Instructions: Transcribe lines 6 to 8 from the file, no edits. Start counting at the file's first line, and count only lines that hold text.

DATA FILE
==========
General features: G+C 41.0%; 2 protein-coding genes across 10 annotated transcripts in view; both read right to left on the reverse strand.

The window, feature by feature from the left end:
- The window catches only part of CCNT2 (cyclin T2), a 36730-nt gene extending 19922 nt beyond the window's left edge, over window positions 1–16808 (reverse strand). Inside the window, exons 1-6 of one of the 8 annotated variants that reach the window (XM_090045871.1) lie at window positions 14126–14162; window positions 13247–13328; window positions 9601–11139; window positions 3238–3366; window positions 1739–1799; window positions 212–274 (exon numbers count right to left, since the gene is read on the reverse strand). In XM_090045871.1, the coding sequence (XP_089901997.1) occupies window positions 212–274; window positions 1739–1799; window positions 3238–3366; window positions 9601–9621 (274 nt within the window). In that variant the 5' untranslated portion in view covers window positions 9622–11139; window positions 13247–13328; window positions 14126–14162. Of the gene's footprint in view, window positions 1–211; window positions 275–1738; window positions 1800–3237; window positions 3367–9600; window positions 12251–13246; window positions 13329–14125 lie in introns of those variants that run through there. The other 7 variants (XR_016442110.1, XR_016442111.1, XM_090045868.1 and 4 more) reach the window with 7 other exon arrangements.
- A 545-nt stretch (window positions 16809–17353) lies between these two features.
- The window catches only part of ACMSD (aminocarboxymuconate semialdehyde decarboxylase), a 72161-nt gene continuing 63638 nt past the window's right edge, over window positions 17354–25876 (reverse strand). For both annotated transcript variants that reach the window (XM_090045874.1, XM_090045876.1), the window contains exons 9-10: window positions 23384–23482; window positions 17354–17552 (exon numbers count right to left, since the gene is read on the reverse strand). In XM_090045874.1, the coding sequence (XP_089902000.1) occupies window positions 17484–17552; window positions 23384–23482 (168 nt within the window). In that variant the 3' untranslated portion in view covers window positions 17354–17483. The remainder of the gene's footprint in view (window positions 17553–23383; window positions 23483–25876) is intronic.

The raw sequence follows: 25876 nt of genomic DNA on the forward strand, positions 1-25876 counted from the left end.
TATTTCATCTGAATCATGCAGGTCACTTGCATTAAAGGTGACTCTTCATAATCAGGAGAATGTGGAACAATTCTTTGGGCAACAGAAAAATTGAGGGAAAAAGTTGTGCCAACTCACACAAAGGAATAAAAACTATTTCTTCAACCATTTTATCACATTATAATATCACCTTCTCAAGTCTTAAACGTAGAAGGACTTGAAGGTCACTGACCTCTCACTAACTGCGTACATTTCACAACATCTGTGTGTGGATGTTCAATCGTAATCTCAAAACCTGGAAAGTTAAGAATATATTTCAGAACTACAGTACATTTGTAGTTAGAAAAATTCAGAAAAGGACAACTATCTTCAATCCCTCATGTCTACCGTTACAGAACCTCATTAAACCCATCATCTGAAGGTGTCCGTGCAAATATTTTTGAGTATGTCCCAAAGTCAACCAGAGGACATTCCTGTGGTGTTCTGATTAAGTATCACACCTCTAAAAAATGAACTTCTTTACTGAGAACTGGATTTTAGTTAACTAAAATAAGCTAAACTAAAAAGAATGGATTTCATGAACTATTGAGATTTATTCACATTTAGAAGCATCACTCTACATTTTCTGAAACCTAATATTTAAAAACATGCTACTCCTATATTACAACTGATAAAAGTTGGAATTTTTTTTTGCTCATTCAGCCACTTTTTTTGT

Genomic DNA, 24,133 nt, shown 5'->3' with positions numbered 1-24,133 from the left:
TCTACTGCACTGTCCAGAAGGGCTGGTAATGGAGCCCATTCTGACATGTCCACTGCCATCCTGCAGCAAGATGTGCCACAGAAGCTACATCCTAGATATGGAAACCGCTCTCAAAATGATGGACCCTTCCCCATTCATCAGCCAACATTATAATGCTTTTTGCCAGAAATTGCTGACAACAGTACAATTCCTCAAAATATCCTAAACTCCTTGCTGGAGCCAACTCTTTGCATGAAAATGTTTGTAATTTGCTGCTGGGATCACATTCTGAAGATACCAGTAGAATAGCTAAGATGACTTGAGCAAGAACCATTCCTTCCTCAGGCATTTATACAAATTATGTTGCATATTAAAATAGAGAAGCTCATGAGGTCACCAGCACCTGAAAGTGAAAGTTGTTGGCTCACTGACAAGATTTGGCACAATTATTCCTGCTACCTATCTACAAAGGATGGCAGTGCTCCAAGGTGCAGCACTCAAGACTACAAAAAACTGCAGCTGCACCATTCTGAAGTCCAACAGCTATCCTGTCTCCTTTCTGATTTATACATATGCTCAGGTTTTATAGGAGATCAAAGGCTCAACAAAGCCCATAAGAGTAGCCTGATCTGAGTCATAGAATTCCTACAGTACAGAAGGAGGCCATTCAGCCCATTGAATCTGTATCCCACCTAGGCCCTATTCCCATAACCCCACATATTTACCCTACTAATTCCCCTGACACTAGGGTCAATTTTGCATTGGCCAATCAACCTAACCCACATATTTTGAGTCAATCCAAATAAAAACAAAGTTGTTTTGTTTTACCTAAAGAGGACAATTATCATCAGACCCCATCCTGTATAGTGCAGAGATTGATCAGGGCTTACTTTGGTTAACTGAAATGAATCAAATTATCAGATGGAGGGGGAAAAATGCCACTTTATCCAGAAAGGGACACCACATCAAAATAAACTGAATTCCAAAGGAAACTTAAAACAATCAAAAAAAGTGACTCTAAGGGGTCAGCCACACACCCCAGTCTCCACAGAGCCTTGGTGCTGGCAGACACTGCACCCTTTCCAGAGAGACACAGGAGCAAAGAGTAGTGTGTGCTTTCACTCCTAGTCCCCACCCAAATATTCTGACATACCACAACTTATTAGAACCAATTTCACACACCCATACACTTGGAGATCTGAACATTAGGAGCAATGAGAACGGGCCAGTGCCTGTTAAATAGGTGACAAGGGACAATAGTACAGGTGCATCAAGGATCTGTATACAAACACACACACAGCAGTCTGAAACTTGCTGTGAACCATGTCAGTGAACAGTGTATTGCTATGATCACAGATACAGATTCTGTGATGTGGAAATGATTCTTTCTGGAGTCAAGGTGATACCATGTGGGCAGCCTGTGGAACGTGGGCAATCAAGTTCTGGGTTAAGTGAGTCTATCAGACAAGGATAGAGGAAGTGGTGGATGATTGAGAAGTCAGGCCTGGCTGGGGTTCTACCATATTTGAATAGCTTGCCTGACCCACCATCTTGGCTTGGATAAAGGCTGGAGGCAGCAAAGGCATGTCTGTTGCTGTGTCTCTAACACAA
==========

The raw sequence follows: 25876 nt of genomic DNA on the forward strand, positions 1-25876 counted from the left end.
TATTTCATCTGAATCATGCAGGTCACTTGCATTAAAGGTGACTCTTCATAATCAGGAGAATGTGGAACAATTCTTTGGGCAACAGAAAAATTGAGGGAAAAAGTTGTGCCAACTCACACAAAGGAATAAAAACTATTTCTTCAACCATTTTATCACATTATAATATCACCTTCTCAAGTCTTAAACGTAGAAGGACTTGAAGGTCACTGACCTCTCACTAACTGCGTACATTTCACAACATCTGTGTGTGGATGTTCAATCGTAATCTCAAAACCTGGAAAGTTAAGAATATATTTCAGAACTACAGTACATTTGTAGTTAGAAAAATTCAGAAAAGGACAACTATCTTCAATCCCTCATGTCTACCGTTACAGAACCTCATTAAACCCATCATCTGAAGGTGTCCGTGCAAATATTTTTGAGTATGTCCCAAAGTCAACCAGAGGACATTCCTGTGGTGTTCTGATTAAGTATCACACCTCTAAAAAATGAACTTCTTTACTGAGAACTGGATTTTAGTTAACTAAAATAAGCTAAACTAAAAAGAATGGATTTCATGAACTATTGAGATTTATTCACATTTAGAAGCATCACTCTACATTTTCTGAAACCTAATATTTAAAAACATGCTACTCCTATATTACAACTGATAAAAGTTGGAATTTTTTTTTGCTCATTCAGCCACTTTTTTTGT

Genomic DNA, 24,133 nt, shown 5'->3' with positions numbered 1-24,133 from the left: